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Nature Valley TT goes Merckx-style

  • By Brian Holcombe
  • Published Apr. 25, 2010
  • Updated Apr. 27, 2010 at 5:00 PM EST

The Nature Valley Grand Prix will go back in time in June after announcing Sunday that organizers will disallow the use of aero equipment in the race-opening St. Paul Time Trial.

Nature Valley Grand Prix executive director David LaPorte announced the decision to disallow TT bikes Sunday after conferring with team managers planning to be at the start on June 16.

“The decision was made partly to simplify logistics for the teams and partly out of fairness,” LaPorte said. “We have a time cut in the time trial to ensure that no one loafs to stay fresh for the criterium that night. But in the past, we have had some strong riders cut primarily because they did not have time trial bikes. We have also had some riders in the past who haven’t competed because of the expense of bringing two bikes, particularly with the outrageous charges the airlines are imposing.”

LaPorte was uncertain Sunday of the extent of the new regulation and whether it would outlaw clip-on aerobars or disc wheels. According to the statement, “The Nature Valley Grand Prix will work with USA Cycling officials to spell out the specific restrictions regarding aero equipment (wheels, helmets,etc.), which will ultimately appear in the race bible.” Races that have
similarly disallowed TT bikes, like the Tour of Qatar and 2008 Tour de Georgia, have also outlawed the use of bar extensions and disc wheels.

Jelly Belly-Kenda director Danny Van Haute supported the decision to go Merckx-style at Nature Valley. “Not everyone can buy time trial equipment and if the pro teams have this equipment, it’s not fair to the riders who don’t,” he said. “I’ll bet the results will be the same with time trial bikes as they would be without.”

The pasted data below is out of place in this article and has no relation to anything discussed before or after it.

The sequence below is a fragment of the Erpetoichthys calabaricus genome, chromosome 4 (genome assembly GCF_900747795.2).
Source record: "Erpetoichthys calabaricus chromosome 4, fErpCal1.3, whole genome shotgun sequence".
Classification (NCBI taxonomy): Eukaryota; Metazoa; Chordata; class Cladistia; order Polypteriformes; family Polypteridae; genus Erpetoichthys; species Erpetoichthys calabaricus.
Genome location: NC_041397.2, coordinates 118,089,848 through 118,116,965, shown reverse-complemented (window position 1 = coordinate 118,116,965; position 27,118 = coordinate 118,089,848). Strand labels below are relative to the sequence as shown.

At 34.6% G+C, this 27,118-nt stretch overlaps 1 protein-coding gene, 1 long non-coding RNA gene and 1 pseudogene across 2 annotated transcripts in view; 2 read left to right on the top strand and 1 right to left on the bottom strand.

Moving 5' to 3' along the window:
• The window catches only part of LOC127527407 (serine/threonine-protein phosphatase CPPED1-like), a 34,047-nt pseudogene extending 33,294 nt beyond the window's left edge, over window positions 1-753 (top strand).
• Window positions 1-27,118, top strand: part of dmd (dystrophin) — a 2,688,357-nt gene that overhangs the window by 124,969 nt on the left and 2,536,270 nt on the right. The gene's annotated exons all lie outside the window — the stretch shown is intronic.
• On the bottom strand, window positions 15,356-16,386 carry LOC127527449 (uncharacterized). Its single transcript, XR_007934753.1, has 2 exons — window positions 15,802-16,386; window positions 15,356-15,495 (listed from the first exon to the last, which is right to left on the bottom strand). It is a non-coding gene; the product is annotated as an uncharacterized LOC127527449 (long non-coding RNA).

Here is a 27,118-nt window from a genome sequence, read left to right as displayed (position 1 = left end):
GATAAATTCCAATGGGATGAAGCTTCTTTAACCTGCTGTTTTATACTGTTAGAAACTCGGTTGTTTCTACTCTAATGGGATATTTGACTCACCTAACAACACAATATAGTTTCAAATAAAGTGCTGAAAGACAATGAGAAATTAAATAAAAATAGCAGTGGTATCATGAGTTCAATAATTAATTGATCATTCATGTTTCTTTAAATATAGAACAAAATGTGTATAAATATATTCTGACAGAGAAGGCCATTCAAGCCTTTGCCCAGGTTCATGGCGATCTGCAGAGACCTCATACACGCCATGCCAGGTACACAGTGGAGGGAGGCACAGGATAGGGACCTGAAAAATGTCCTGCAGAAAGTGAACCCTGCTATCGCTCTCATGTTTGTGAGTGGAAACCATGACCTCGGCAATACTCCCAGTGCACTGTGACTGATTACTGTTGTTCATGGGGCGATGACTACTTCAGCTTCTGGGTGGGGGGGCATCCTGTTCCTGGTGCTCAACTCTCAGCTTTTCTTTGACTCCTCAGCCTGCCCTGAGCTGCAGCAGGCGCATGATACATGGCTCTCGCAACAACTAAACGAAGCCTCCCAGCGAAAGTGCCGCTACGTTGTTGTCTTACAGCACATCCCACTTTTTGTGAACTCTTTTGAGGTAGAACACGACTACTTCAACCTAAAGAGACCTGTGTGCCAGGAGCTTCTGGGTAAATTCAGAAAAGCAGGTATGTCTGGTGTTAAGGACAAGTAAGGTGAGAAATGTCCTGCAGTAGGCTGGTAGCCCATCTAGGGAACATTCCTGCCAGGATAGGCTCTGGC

Team Vera Bradley Foundation Director Lisa Hunt said it is disappointing for her team’s bicycle sponsor not to be able to showcase its time trial bikes.

“However, in the interest of being fair and equitable for all parties all involved, I support the decision,” she said. “Clearly, our strongest time trial riders will strong on a road bike or a time trial bike. So it’s not like we are at a disadvantage.”

While the decision drew mixed reaction from the peloton, LaPorte was confident that the new rule would not significantly impact the final overall standings.

“The time trial is only six miles and the last mile is an eight-percent climb,” he said. “Also, with the new road race in Menomonie, Wisconsin, the seconds gained or lost in the time trial are likely to be insignificant. Unlike the old Mankato road race, this course will be very hilly, with lots of opportunities for aggressive teams to shatter the pack. If big time gaps don’t form, it will likely be because the teams haven’t taken advantage of the terrain.”

In 2009, Rory Sutherland attacked in the last lap of final stage to edge Tom Zirbel, who held the jersey from his stage 1 time trial win, by three seconds in the overall. Kristin Armstrong led the women’s race wire-to-wire, securing the overall win after taking the opening TT.

The 2010 Nature Valley Grand Prix kicks off June 16 in the Twin Cities with the St. Paul Time Trial and Criterium. The five-day, six-stage race  concludes June 20 with the Stillwater Criterium.

FILED UNDER: News / No Spoil / Road TAGS:

Brian Holcombe

Brian Holcombe

Brian Holcombe is the editor of VeloNews.com. Holcombe joined VeloNews in 2009 following years spent introducing students to whitewater kayaking and working in avalanche control, among other more risky ventures. A Master of PR and Marketing Communications, his graduate work at the University of Denver focused on innovation, digital media management and custom publishing. Holcombe is a CSU Ram fan and proud parent, and has been accused of attacking too much on the VN lunch ride. Follow him on Twitter @FCBrian.

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